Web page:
Seventy patients (median age 77, 70% male) enrolled in the study and initiated treatment between July 28, 2016 and Feb. 27, 2020. Eligible patients were adults with primary renal cell cancer with one lesion who were medically inoperable, were at high risk of complications from surgery or had declined surgery and had an ECOG performance status of 0 to 2, meaning patients were capable of self-care but potentially limited in their abilities to perform work tasks.

The 12-month local control rate was 100%, and at a median follow-up of 43 months, researchers reported that there were no local failures observed during the trial. Cancer-specific survival was 100%.

Absence of distant failure (the time from the start of treatment until the first documented distant progression) at 12 and 36 months from the start of treatment was 97%, while overall survival (when a patient is still alive following treatment, regardless of disease status) was 99% at 12 months and 82% at 36 months from the start of treatment.

“Throughout the entire period of follow-up — which we had participants on follow-up beyond 5 years — there were no recurrences within the treated kidney in any of the patients,” Siva said.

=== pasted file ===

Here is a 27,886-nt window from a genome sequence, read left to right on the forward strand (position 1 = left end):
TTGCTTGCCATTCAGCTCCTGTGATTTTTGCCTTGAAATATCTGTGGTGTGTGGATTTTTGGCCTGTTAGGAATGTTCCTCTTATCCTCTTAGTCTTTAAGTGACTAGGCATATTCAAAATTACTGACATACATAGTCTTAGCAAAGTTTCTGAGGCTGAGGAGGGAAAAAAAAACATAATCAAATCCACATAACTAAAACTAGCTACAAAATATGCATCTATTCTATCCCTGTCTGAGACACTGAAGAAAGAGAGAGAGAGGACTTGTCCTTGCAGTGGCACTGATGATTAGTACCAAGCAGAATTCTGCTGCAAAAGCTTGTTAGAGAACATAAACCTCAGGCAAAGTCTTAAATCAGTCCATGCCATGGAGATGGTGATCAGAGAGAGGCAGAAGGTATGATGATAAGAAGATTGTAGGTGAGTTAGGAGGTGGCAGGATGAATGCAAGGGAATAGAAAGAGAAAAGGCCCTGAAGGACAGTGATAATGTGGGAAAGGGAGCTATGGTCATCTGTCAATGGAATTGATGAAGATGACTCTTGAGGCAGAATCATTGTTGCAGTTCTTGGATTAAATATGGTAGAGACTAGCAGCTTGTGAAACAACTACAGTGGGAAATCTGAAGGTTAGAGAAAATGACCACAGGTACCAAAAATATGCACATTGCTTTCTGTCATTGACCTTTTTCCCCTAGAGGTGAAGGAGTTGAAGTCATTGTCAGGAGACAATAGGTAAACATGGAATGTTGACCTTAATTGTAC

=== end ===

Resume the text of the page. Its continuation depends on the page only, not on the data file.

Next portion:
Seven patients experienced one or more grade 3 treatment-related side effects, with grade 3 side effects that were designated as possibly, probably or definitely related to treatment, researchers reported, including nausea and vomiting (three patients), abdominal, flank or tumor pain (four patients), colonic obstruction (two patients) and diarrhea (one patient). Fifty-two patients experienced grade 1 to 2 treatment-related side effects and 11 patients did not report any treatment-related side effects.

“The side effects were limited,” Siva said. “One in ten patients had a side effect that was severe enough that require a short hospital stay. All patients requiring surgery would usually be admitted into the hospital for care for several days. Kidney function after SABR was comparable to surgery to part of the kidney and likely better than that of surgery to remove the whole kidney.”

Given their findings, the study authors also urged that the findings be considered for escalation to a trial comparing surgery to SABR as a primary treatment modality among operable patients.

Poteat, a medical physicist, said such a move would be appropriate.

“I did know that there were two patients [in the study] who had bowel obstruction,” she said. “The bowel is very sensitive to radiation, [it] can cause some scarring or even perforation, and one of the problems with most of our current radiation machines is they make a plan based on what the abdomen looks like the day it was planned, but bowel moves around, and so if you have a kidney cancer that's lateral and on the outside, that may not be a problem but for some patients, there may be a somewhat higher risk of bowel perforation. They may want to change their selection a little bit, but I think many patients who had a low risk of those ongoing effects would choose this as an easier option than surgery.”

When in conversation with their care teams, Siva said, “Patients should be aware of their options.”

“They should ask their surgeon and multidisciplinary team whether SABR might be an appropriate option for them, particularly if surgery is on the riskier side for them,” she said.